Lansing, MI - Michigan Attorney General Dana Nessel is sharing consumer protection reminders following a ransomware attack at Grand Blanc, MI-based McLaren Health Care that could affect large numbers of patients.
Ransomware is a form of malware that can disable a company’s entire network. The cybercriminal typically steals data from the system before encrypting the network. The stolen data is held hostage until the ransom is paid.
Cybercriminal gang ALPHV (or BlackCat) has claimed responsibility for the theft of the sensitive personal health information (PHI) of 2.5 million McLaren patients. This group has also been linked to the MGM Resorts and other cyberattacks. In a message posted on the dark web last week, ALPHV claimed the McLaren data was on the dark web and would be released in a few days unless a ransomware payment was received.
“This attack shows, once again, how susceptible our information infrastructure may be,” Nessel said. “Organizations that handle our most personal data have a responsibility to implement safety measures that can withstand cyber-attacks and ensure that a patient’s private health information remains private.”
The actual number and identity of affected patients is unknown, as is the type of PHI. McLaren has acknowledged the ransomware attack in media interviews, saying it was “…investigating reports that some of [its] data may be available on the dark web and will notify individuals whose information was impacted, if any, as soon as possible.” McLaren also said it had found no evidence to suggest the group still has access to its IT systems. The healthcare provider has retained security experts and is in touch with law enforcement.
McLaren reportedly detected suspicious activity in its IT systems in August and later confirmed the ransomware attack. Its computer network was taken offline while the incident was investigated. This caused disruption across its healthcare facilities, although healthcare services continued to be provided at all locations and patient care was unaffected.
“Time is of the essence when a breach occurs to ensure affected individuals can take the necessary steps to protect their identities,” Nessel continued. “The Department’s website contains important measures for residents who believe their information may have been compromised.”
McLaren Health Care is a 15-hospital integrated healthcare system based in Grand Blanc, Michigan. Among its facilities is Michigan’s largest network of cancer centers and providers.
Data breaches involving PHI are required to be reported to the U.S. Department of Health & Human Services - Office for Civil Rights (hhs.gov) by HIPAA-covered entities. The report portal is searchable by state (where the entity is located). Since June 2023, the portal shows data breaches impacted the PHI of approximately 185,277 individuals. That number does not include McLaren.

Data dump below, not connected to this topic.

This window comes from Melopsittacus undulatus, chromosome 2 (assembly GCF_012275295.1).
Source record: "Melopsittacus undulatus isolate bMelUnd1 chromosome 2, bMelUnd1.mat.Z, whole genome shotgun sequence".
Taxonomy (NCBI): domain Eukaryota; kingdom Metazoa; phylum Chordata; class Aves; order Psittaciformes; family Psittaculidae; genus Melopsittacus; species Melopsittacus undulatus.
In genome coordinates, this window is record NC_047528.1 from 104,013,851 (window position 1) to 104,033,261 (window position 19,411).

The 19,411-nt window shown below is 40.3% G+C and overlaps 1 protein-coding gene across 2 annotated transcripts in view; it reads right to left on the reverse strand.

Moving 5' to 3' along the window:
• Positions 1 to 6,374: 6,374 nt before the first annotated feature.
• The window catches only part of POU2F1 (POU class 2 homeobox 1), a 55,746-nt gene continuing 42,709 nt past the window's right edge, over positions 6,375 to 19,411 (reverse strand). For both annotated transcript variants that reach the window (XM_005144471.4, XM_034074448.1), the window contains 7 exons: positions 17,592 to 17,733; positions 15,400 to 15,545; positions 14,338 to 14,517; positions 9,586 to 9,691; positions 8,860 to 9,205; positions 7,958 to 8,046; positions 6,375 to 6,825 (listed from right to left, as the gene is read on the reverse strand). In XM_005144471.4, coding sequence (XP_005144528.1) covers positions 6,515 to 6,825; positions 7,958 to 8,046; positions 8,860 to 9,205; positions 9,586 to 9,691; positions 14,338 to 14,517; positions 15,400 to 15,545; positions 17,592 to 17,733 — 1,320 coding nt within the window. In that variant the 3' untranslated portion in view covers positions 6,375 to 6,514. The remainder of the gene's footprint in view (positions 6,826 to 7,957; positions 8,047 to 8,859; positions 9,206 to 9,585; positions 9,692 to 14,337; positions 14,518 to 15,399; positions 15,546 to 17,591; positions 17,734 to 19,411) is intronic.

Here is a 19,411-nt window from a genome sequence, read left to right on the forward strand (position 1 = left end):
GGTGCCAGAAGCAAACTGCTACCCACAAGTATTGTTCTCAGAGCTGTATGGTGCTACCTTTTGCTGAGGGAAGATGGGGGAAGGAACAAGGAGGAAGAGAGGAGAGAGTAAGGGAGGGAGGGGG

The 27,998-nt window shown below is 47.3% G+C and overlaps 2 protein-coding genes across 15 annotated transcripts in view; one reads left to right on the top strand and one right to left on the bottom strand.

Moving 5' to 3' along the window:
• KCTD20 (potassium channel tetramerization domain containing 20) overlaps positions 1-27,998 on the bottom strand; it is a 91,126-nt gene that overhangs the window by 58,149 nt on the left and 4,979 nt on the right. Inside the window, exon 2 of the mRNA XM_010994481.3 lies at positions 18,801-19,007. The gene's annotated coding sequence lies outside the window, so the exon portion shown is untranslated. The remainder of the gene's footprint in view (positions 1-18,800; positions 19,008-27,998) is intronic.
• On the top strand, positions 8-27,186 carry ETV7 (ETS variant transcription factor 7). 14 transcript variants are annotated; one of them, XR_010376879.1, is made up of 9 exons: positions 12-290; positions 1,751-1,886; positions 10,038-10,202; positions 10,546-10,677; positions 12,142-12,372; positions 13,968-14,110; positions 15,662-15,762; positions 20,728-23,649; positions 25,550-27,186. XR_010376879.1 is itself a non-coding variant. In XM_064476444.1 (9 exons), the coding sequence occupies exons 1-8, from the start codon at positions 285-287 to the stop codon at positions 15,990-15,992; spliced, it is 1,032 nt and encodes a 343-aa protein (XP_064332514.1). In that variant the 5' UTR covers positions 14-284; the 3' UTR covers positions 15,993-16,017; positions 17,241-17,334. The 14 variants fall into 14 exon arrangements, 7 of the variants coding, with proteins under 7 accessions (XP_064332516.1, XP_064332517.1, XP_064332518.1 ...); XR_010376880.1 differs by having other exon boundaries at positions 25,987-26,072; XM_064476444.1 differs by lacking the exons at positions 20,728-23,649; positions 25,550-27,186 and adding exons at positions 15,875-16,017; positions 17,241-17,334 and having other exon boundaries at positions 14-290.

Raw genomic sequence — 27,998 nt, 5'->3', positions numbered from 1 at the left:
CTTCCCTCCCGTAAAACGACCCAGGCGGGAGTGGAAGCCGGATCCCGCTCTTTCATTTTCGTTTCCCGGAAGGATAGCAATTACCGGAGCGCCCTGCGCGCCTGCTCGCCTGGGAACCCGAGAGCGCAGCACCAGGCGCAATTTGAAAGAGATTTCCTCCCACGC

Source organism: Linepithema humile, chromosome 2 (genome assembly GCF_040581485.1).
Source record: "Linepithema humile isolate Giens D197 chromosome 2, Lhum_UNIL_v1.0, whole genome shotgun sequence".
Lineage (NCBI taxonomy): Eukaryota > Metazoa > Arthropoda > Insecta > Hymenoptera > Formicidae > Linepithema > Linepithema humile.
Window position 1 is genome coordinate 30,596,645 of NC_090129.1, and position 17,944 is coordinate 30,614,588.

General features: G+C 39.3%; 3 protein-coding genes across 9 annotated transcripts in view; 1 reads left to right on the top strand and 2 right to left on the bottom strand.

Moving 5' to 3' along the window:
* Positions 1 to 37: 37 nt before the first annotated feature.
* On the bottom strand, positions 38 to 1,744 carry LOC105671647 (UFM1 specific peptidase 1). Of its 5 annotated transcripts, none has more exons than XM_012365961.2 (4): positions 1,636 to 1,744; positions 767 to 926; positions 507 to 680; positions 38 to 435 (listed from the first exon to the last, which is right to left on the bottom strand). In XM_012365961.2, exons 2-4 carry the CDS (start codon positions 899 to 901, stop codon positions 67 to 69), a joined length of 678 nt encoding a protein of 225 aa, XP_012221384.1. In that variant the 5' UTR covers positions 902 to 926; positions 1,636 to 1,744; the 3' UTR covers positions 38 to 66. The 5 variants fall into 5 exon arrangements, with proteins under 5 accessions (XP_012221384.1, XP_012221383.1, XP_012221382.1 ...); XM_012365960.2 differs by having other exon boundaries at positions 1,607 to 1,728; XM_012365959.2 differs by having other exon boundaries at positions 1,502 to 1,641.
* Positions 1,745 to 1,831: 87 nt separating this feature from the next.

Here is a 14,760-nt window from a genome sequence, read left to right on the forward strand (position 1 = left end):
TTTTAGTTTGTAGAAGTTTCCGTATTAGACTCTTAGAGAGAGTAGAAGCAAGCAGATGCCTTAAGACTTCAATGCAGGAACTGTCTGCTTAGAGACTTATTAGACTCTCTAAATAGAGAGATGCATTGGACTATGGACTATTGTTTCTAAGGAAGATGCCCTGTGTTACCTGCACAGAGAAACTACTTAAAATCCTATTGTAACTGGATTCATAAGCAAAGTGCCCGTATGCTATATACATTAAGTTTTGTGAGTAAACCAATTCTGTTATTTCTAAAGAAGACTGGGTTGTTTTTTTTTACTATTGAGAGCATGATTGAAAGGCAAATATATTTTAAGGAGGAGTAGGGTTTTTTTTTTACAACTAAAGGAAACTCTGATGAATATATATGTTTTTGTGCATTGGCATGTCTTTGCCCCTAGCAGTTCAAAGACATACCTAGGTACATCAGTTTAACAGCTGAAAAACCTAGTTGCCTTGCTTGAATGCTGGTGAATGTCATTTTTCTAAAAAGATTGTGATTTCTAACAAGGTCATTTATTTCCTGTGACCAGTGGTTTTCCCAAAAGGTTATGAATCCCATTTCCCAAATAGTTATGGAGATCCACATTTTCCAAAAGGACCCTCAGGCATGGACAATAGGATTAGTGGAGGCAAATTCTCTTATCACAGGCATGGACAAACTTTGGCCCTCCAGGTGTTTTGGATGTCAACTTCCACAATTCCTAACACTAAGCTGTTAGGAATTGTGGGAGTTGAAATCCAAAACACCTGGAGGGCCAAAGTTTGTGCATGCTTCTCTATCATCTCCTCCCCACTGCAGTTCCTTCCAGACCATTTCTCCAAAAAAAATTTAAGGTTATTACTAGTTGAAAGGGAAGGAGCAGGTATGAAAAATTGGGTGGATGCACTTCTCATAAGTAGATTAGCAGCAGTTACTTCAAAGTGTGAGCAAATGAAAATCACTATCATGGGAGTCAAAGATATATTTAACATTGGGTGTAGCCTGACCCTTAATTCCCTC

Besides taking steps to protect your medical information, it is important to know the warning signs when someone is using your medical information. The signs include:
- a bill from your doctor for services you did not receive;
- errors in your Explanation of Benefits (EOB) statement like services you never received or prescription medications you don’t take;
- a call from a debt collector about a medical debt you don’t owe;
- medical debt collection notices on your credit report that you don’t recognize;
- a notice from your health insurance company indicating you have reached your benefit limit; or
- you are denied insurance coverage because your medical records show a pre-existing condition you don’t have.
Cyberattacks in the healthcare sector have increased in recent years and the severity of healthcare data breaches is increasing. The largest data breach so far in 2023 compromised more than 8 million records. Of the eleven biggest data breaches of 2022, 8 occurred at hospitals or health systems. Ransomware is one of the most common attack vectors against healthcare organizations. The FBI received 870 complaints of ransomware attacks last year -- 210 from healthcare entities, more than any other sector.
The healthcare industry is one of the industries most likely to be targeted by cyber-attacks because of the sheer volume of protected health information stored on its systems. Healthcare data breaches are very expensive to remedy, with the average breach costing more than $11 million.
If you receive a notification letter or hear news about a data breach at one of your medical providers, take these steps to secure your medical and financial accounts:
- Change the passwords on medical portals that you use.
- Check EOBs from your insurers carefully.
- Contact your bank and credit card issuers and ask them to put an alert on your accounts.
For more information on how to respond to data breaches, read Nessel's Data Breaches: What to do Next Consumer Alert.